After twelve years leading the institute, Professor Dale Sanders FRS retires this month from his role as Director.
Under his leadership, the John Innes Centre has achieved many scientific and organisational successes and Professor Sanders has had a lasting positive impact on the organisation, our outward collaborations, and the wider plant science community.
Whilst Director, Professor Sanders continued to run a successful research lab that made major advances in our understanding of plant nutrition with respect to human health.
Here, we look back at a small selection of Professor Sanders’ organisational achievements since his appointment in 2010.
Scientific Collaborations in China
Professor Sanders was instrumental in driving forward our international collaborations. Throughout his time here at the John Innes Centre Professor Sanders was at the forefront of a major collaborative UK-China project, CEPAMS.
This collaborative initiative brings together three world-leading research institutes, the JIC and two institutes of the Chinese Academy of Sciences (the Institute of Genetics and Developmental Biology, Beijing and the Institute of Plant Physiology and Ecology, Shanghai).
The virtual centre of excellence was first created in 2014 with funding from UKRI-BBSRC and CAS and aims to transform global nutrition and health through excellent strategic plant and microbial science.
CEPAMS is built on a strong history of scientific links which stretch back to the earliest days of UK-China research collaboration and now has 10 group leaders working in Beijing and Shanghai, with close links to the John Innes Centre in Norwich.
In recognition of this work to establish world-leading scientific collaborations in China, Professor Sanders was awarded the China International Science and Technology Cooperation Award in 2021. The award is made directly by the Chinese state and is the nation’s highest scientific honour for non-national individuals and institutions.
Trilateral alliance in Europe
In 2018 Professor Sanders was instrumental in the formation of an alliance with two leading plant science institutes in Europe – the Centre for Research in Agricultural Genomics in Barcelona and the Max Planck Institute for Plant Breeding Research in Cologne, to promote the vision of a pan-continental European Research Area and will aims to build European networks for early career researchers.
This alliance brings PhD students and post-docs together to discuss science and facilitate their next career steps.
People and Culture
During Professor Sanders’ tenure, Dr Carole Thomas led the John Innes Centre’s applications for an Athena SWAN award. In 2017, the John Innes Centre became the first independent institution to a be awarded an Athena SWAN Gold Award.
The Athena SWAN Charter was originally established to encourage and recognise commitment to advancing women’s careers in science, technology, engineering, maths, and medicine (STEMM), and now includes addressing inclusivity more broadly. These wider values are now practiced and appreciated by the John Innes Centre community.
Under Professor Sanders’ leadership, the John Innes Centre became a founding signatory of the Technician Commitment, which aims to ensure visibility, recognition, career development and sustainability for technicians working in higher education and research.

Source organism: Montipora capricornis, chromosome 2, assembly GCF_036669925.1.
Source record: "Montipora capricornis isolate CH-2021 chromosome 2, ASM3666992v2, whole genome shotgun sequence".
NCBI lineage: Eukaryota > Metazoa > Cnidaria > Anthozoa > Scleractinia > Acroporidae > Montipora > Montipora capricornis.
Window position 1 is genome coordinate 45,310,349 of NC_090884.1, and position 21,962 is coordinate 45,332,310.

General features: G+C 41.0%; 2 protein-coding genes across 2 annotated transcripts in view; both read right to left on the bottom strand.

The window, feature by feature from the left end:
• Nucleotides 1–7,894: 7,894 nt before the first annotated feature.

Infrastructure and Vision
In 2019, the John Innes Centre opened the Dorothea de Winton Field Station set in the 110 hectares of Church Farm, Bawburgh. The site includes two laboratories, ambient and climate-controlled grain storage, meeting rooms, seed processing and agricultural equipment storage and enables scientists to grow experimental material in a commercial farming environment.
This infrastructure development marked an important point in the development of the institute taking our research from the lab into the field, providing an environment where plant and microbial research provides solutions to global challenges.
To support this ambition, the John Innes Centre and The Sainsbury Laboratory launched Healthy Plants, Healthy People, Healthy Planet, a joint vision to secure a safer, healthier and more sustainable future through the power of plant and microbial science.
The John Innes Centre work s with The Sainsbury Laboratory and BBSRC to secure capital funding, to create a world-leading hub for plant and microbial sciences in Norwich to tackle major global challenges of climate change, net zero agriculture, food security and human health.
Professor Sanders was one of the drivers behind the formation of the Norwich Institute for Sustainable Development. This landmark Norwich Research Park collaboration between social scientists and biologists seeks to develop novel solutions to enable farmers globally to build resilience to variability in rainfall, periods of drought and more extreme and unpredictable weather events.
Looking to the Future
As Professor Sanders retires, we welcome Professor Graham Moore into the role of Director.
Reflecting on the past 12 years, Professor Moore said, “I would like to warmly thank Dale for his success over the last 12 years in making the John Innes Centre such a wonderful place to work and supporting the delivery of world-class research. We all wish him a very well-deserved, long and happy retirement.”
Looking to the future, Professor Moore comments, “The John Innes Centre is well known for its unique interdisciplinary approach and I’m looking forward to working closely with colleagues to continue to build on our strength in fundamental science as well as applying our knowledge to global challenges such as food security, climate change, and health and well-being.”